Of personal integrity—

[Self-love inclines us always to view ourselves more favourably than we ought. If we are conscious of some secret evil, we excuse ourselves as much as possible, in order to dissipate all fear of future punishment. If we hear that evil exposed, we are rather led to contemplate it in others, than to view it in ourselves: or if constrained to advert to our own case, we condemn the minister, either as personal, or as too severe. But what folly is this! If we had reason to apprehend that we had caught the plague, should we not be anxious to ascertain the truth, in order that we might counteract the infection, and escape its baneful effects? Why then are we not equally solicitous to know the state of our souls before God? Why will we shut our eyes against the light? What harm can arise from knowing what God has said concerning us? O put not from you, brethren, the word of life! Rather come hither, in order that you may be probed; in order that there may be no evil in you undiscovered. Examine yourselves with all imaginable care. Be afraid of nothing so much as being left in ignorance, and deceiving your own souls. When we speak the severest truths, apply them, not to others, but yourselves: take them as a light wherewith to search your own hearts: and beg of God to aid you by his Holy Spirit. Let David’s prayer be ever on your lips: “Search me, O God, and know my heart; try me, and know my thoughts: and see if there be any wicked way in me; and lead me in the way everlasting.”]

Verses 31-32


Matthew 5:31-32. It hath been said, Whosoever shall put away his wife, let him give her a writing of divorcement: hut I say unto you, That whosoever shall put away his wife, saving for the cause of fornication, causeth her to commit adultery: and whosoever shall marry her that is divorced, committeth adultery.

THE laws of men cannot always proceed to the extent that might be wished in the support of truth and virtue. They must sometimes bend to circumstances, and tolerate evils which they cannot totally prevent. Even under the Theocracy itself this necessity was felt and admitted. The laws of Moses, as far as they were purely moral, were perfect and inflexible; but, as far as they were political, they yielded in a measure to the state and character of the people for whom they were made. The Jews were a hardhearted and stiffnecked people, and extremely licentious in their manners. They would multiply their wives to any extent that they chose, and put them away on the most frivolous occasions. Moses knew that an absolute prohibition of such practices would only render the men more ferocious, and the women more miserable: and therefore he contented himself with laying some restrictions on the men, that if divorces could not be prevented, they might at least be rendered less frequent, by being made more solemn, more deliberate, more manifest. He limited the permission to those instances wherein there was in the woman some moral, natural, or acquired defect, which was the ground of her husband’s alienation from her. He then ordered that a writing of divorcement should be drawn up, and in the presence of two witnesses be given to her; that so, if she were afterwards married to another man, she might be able to prove that she was not living in adultery, because her former marriage had been annulled [Note: Deuteronomy 24:1.]. This restriction, which was only a permission granted on account of the hardness of their hearts, was by the Scribes and Pharisees construed into a command to put away their wives, as soon as ever they ceased to love them: and, under cover of this law, the most licentious and cruel practices almost universally obtained. Our blessed Lord, who came to put all his followers under the authority of the moral law, and to reduce the world to its primeval sanctity, declared, that this license was contrary to the original institution of marriage; and that henceforth, as Adam and Eve were formed for each other, and united in marriage, without any latitude allowed to either of them to dissolve the connexion, or to admit any other to a participation of their mutual rights, so should every man and woman, when united in wedlock, have an inalienable right in each other, a right that should never be cancelled, but by a violation of the marriage vows [Note: Matthew 19:3-9.]. To this subject our Lord was led by his exposition of the seventh commandment. He had shewn, that that commandment was no less violated by an impure look than by the act of adultery itself: and now he proceeds to shew, that those practices, which were supposed to be sanctioned by the Mosaic law, were never to be tolerated amongst his followers, since they were directly contrary to the spirit of that commandment. There was one, and only one reason, which should henceforth be admitted as a proper ground of divorce: and if any one in future should put away his wife in defiance of this restriction, he should be dealt with as an adulterer in the day of judgment.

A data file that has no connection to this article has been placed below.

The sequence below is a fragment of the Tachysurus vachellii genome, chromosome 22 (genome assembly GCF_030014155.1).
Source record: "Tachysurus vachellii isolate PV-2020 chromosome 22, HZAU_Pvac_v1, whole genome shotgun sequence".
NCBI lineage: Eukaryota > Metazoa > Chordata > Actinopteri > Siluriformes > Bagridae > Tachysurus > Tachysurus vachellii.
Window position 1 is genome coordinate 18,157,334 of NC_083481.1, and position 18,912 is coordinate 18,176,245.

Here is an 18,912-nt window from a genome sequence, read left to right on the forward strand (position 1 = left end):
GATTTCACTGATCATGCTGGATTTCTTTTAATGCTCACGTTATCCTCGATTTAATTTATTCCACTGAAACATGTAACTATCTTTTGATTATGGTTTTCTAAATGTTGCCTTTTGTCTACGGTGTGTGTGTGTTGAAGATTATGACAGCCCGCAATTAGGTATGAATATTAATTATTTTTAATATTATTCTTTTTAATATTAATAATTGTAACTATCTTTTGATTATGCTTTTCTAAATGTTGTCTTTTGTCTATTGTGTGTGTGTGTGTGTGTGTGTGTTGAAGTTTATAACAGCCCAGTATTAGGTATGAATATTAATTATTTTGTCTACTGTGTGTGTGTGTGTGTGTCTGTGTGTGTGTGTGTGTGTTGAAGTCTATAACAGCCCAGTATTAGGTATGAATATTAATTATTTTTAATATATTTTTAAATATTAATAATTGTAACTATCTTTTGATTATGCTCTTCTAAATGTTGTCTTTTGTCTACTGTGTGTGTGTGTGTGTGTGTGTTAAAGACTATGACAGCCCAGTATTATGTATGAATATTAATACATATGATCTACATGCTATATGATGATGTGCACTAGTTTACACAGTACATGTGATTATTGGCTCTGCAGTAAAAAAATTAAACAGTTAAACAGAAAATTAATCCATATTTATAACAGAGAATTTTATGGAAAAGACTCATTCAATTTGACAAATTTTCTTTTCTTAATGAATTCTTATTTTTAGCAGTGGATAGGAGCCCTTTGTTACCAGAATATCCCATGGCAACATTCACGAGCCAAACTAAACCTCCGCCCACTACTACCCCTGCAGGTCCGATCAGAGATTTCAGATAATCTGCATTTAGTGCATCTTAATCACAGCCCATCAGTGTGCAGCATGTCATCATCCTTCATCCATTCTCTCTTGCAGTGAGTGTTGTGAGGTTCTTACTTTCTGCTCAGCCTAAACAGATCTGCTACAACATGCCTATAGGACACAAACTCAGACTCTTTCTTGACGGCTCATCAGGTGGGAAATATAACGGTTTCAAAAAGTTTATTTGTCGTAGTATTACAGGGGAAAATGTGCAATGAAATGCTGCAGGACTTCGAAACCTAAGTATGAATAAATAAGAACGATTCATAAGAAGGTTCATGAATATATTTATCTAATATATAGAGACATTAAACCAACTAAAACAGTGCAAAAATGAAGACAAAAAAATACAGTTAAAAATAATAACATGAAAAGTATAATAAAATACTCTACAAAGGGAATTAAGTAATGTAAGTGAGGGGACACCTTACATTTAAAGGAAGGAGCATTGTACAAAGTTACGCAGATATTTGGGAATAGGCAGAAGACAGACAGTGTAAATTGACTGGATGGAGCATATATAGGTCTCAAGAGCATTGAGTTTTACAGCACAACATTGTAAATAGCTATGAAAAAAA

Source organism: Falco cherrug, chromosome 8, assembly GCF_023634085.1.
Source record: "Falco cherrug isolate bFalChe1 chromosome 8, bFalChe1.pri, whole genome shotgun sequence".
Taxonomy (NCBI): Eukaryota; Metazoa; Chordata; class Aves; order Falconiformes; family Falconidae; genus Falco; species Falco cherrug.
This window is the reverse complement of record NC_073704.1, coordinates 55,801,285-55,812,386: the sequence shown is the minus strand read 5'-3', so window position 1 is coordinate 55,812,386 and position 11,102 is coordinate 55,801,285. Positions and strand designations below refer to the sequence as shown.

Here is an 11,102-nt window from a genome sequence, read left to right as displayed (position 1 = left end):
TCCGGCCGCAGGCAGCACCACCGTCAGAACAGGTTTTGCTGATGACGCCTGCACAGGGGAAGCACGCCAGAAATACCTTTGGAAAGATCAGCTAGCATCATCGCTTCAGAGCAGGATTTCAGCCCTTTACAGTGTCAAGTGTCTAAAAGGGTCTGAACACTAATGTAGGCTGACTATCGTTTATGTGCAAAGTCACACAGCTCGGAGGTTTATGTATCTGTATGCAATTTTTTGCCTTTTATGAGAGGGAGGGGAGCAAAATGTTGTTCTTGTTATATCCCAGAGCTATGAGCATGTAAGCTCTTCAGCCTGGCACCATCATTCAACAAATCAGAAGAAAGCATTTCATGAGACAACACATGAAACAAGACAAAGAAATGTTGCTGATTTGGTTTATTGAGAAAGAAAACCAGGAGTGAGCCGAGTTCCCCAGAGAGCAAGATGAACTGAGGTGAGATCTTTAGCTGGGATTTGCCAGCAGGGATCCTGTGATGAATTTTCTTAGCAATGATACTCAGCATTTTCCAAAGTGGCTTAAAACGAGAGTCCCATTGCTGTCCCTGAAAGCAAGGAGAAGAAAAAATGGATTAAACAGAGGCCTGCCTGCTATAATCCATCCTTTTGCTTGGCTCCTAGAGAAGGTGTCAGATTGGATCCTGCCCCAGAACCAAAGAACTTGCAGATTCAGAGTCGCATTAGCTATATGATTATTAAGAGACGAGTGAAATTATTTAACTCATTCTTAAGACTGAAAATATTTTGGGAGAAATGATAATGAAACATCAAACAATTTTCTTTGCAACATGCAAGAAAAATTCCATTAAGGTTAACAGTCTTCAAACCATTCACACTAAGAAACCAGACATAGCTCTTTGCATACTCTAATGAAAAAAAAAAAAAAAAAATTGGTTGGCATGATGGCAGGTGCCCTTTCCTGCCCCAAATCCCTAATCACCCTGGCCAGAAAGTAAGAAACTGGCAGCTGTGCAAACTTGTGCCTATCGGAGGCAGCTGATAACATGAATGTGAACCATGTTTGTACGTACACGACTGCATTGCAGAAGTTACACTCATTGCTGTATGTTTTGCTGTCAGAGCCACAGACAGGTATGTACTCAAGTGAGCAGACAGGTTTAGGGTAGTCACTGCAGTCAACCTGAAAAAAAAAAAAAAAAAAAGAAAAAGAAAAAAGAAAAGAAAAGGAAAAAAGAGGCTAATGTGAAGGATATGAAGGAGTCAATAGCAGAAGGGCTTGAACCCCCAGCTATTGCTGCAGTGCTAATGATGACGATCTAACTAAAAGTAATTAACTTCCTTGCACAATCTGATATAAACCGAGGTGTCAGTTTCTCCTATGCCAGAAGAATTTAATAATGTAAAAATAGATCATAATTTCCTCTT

The restriction itself being so clear and simple, we shall not attempt any further elucidation of it, but shall rather point out the importance of the restriction to the welfare of mankind.


It raises the female sex from the lowest state of degradation—